In Freeport, Taco Tuesdays Is Redefining Mexican Food

This ain’t your madre’s Mexican.

You haven’t lived until you’ve tried Taco Tuesdays’ take on surf and turf.

It would be hard to make up a fairytale about a culinary couple better than the real-life, make-you-swoon story of Jessica McCabe and Jonathan Melendez. As the owners of Taco Tuesdays, the pair have created two (and counting) go-to spots for quick, casual, delicious food on Long Island and they’re continuing to redefine what we think of as Mexican cuisine.

The two twenty-somethings both had food trucks on the brain in 2014, when Melendez mentioned wanting to open an authentic taco truck and McCabe commented on seeing a bunch of food trucks around the Long Beach boardwalk area. They applied to the city immediately, and, after a few meetings and lots of research, opened the Taco Tuesdays food truck in the summer of 2015. They followed that up by opening a brick-and-mortar location on Freeport’s Nautical Mile in 2017.

“The biggest challenge would have to be the first few weeks of opening either location or any future locations,” McCabe said. “It’s really difficult to train new people to cook how we want, to plate correctly while giving superior customer service.”

Taco Tuesdays isn’t your typical Mexican eatery. I bet you’ve never had a churro like a Taco Tuesdays caramel stuffed churro. Let’s just say that again: caramel stuffed churro. If happiness had a taste it would be a bite into that sweet, sugary, fried goodness. And like all of Taco Tuesdays’ food, it starts with a dedication to shopping.

Some of us start our days with an oat milk latte while scrolling through the latest headlines on our phones. Melendez starts his by scouting out both small and big markets on Long Island, purchasing the ingredients that go on to create those churros and Taco Tuesdays’ other popular dishes such as their shrimp tacos, homemade beef and chicken empanadas and the Fry Bowl, a dish of mashed french fries with cilantro and onion, homemade avocado sauce, cream and hot sauce and a choice of pork, chicken, chorizo, steak, veggies, fish or shrimp.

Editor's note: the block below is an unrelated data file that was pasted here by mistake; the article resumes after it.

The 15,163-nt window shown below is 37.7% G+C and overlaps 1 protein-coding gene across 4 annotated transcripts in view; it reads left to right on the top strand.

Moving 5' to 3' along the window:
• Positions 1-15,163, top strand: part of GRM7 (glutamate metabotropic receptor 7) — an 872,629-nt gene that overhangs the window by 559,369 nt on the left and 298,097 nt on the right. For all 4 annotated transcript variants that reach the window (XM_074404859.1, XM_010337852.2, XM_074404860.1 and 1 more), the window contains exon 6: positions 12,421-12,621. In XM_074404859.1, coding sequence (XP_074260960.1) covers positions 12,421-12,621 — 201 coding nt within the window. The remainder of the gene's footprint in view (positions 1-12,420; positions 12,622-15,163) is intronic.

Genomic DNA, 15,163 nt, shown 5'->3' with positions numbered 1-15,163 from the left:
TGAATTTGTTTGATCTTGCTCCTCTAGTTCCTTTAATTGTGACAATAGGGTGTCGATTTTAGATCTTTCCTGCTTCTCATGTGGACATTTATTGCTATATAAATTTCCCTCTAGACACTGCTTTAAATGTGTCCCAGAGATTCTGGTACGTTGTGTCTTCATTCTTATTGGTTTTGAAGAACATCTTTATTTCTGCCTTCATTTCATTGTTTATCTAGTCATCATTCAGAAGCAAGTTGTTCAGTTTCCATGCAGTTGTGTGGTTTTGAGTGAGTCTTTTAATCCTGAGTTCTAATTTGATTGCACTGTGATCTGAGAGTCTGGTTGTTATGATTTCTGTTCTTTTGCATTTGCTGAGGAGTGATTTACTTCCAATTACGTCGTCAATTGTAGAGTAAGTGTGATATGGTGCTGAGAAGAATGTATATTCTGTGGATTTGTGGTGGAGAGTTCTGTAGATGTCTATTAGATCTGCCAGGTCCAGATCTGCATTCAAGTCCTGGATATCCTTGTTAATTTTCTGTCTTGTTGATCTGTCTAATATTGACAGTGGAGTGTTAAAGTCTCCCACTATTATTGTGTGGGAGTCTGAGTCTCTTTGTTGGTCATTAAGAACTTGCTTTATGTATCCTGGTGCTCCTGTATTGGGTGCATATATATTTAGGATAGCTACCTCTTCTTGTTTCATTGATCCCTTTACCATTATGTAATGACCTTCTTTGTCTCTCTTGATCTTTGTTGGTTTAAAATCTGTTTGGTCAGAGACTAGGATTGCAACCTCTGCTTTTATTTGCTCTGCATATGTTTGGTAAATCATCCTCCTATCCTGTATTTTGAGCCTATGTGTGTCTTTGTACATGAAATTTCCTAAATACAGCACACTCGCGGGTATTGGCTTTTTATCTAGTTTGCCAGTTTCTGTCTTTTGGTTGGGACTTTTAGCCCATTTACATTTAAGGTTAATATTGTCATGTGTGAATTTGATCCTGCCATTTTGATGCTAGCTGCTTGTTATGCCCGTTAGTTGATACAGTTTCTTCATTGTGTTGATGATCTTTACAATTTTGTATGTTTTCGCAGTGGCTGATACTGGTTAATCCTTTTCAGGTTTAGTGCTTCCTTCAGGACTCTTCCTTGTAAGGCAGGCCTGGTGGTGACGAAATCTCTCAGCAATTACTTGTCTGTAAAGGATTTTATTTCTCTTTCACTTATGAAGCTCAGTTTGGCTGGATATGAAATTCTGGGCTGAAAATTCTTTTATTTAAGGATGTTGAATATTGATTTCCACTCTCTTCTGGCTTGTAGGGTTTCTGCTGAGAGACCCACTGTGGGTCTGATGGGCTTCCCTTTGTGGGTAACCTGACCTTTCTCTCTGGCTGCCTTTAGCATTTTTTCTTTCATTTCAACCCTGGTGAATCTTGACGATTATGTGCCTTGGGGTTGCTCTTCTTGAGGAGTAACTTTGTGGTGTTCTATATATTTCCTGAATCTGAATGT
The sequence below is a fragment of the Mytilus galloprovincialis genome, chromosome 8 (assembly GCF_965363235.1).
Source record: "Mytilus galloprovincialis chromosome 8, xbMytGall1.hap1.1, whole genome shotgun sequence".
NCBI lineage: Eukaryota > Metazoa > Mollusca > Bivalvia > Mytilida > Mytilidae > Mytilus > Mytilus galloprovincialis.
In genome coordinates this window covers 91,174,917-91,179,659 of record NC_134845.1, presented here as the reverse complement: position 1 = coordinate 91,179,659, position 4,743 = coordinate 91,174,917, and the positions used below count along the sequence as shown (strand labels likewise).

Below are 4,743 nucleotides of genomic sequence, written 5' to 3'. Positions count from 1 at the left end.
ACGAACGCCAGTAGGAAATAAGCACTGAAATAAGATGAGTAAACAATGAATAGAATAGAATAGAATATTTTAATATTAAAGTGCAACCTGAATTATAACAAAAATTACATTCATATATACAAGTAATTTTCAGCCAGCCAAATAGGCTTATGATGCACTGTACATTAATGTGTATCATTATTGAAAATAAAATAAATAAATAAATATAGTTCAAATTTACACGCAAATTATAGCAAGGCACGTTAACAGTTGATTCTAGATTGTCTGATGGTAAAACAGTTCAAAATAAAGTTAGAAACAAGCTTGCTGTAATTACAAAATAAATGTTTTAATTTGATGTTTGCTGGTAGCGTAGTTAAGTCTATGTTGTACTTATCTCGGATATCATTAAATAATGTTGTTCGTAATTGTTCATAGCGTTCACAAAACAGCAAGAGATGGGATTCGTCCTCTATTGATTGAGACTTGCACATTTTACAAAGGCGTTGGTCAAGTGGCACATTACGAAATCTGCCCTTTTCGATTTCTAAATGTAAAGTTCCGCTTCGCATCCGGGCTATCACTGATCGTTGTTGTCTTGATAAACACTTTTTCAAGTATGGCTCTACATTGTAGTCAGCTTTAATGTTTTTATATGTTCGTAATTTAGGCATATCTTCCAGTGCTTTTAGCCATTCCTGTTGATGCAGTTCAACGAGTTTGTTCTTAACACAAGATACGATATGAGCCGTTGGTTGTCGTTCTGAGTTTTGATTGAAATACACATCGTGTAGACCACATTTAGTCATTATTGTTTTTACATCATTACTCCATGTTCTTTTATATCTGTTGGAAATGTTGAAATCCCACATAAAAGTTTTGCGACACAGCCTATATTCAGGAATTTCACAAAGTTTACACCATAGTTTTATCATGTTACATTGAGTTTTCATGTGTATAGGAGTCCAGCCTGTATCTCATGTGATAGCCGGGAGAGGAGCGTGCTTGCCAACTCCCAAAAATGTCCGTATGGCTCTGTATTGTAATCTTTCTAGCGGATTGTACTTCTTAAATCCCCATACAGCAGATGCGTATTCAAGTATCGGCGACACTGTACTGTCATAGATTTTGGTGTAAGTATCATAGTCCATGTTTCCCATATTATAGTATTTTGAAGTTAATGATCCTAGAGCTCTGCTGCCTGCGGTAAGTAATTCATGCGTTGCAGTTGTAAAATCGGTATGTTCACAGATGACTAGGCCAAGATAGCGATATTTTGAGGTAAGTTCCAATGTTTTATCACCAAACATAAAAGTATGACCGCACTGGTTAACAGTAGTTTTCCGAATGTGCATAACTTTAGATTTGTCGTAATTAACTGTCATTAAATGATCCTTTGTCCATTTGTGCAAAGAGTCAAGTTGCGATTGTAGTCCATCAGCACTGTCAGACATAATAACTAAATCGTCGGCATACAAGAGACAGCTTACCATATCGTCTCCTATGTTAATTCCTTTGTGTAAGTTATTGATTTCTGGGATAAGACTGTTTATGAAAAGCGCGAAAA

“Jon, every morning, has a routine for shopping. He likes to go everyday to ensure freshness and consistency,” McCabe said. “Jon is the master behind all of our delicious food.”

Born into culinary magic, Melendez spent his childhood learning about the food industry from his parents, the owners of Don Juan Restaurants. McCabe who grew up going to the same Merrick high school as Melendez was studying advertising at FIT when she began working at Don Juan Restaurants. The two started dating and five years later, opened the Taco Tuesdays food truck.

“We have an unique situation where we have no indoor seating at either location,” McCabe said. So when people order from us they take their food to community benches. Very often, they take the extra time to come back and tell us how amazing everything was. That’s my favorite part. It always feels like a great accomplishment.”

McCabe and Melendez had always planned for their food truck to be seasonal, but their customers had other ideas and kept asking them to open year-round. It seemed like fate when they saw an old Ralph’s Italian Ices for rent along Freeport’s Nautical Mile with the perfect window for a cut of their food truck logo. While the Nautical Mile was once thought of seasonal in the past few years more and more places have been staying open year-round and Taco Tuesdays stays open to 2 a.m. on weekends as a late night option that isn’t fast food. They’ve also partnered with brewery BrewSA, which doesn’t serve its own food, so customers can order from Taco Tuesdays there.

“After 8 years together, two businesses, buying a home, a boat, and two furry children, Jon asked me to marry him! Lots of exciting things to come,” Mccabe said.

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Bridget is the digital strategy editor for Edible Manhattan, Edible Brooklyn, Edible Long Island and Edible East End.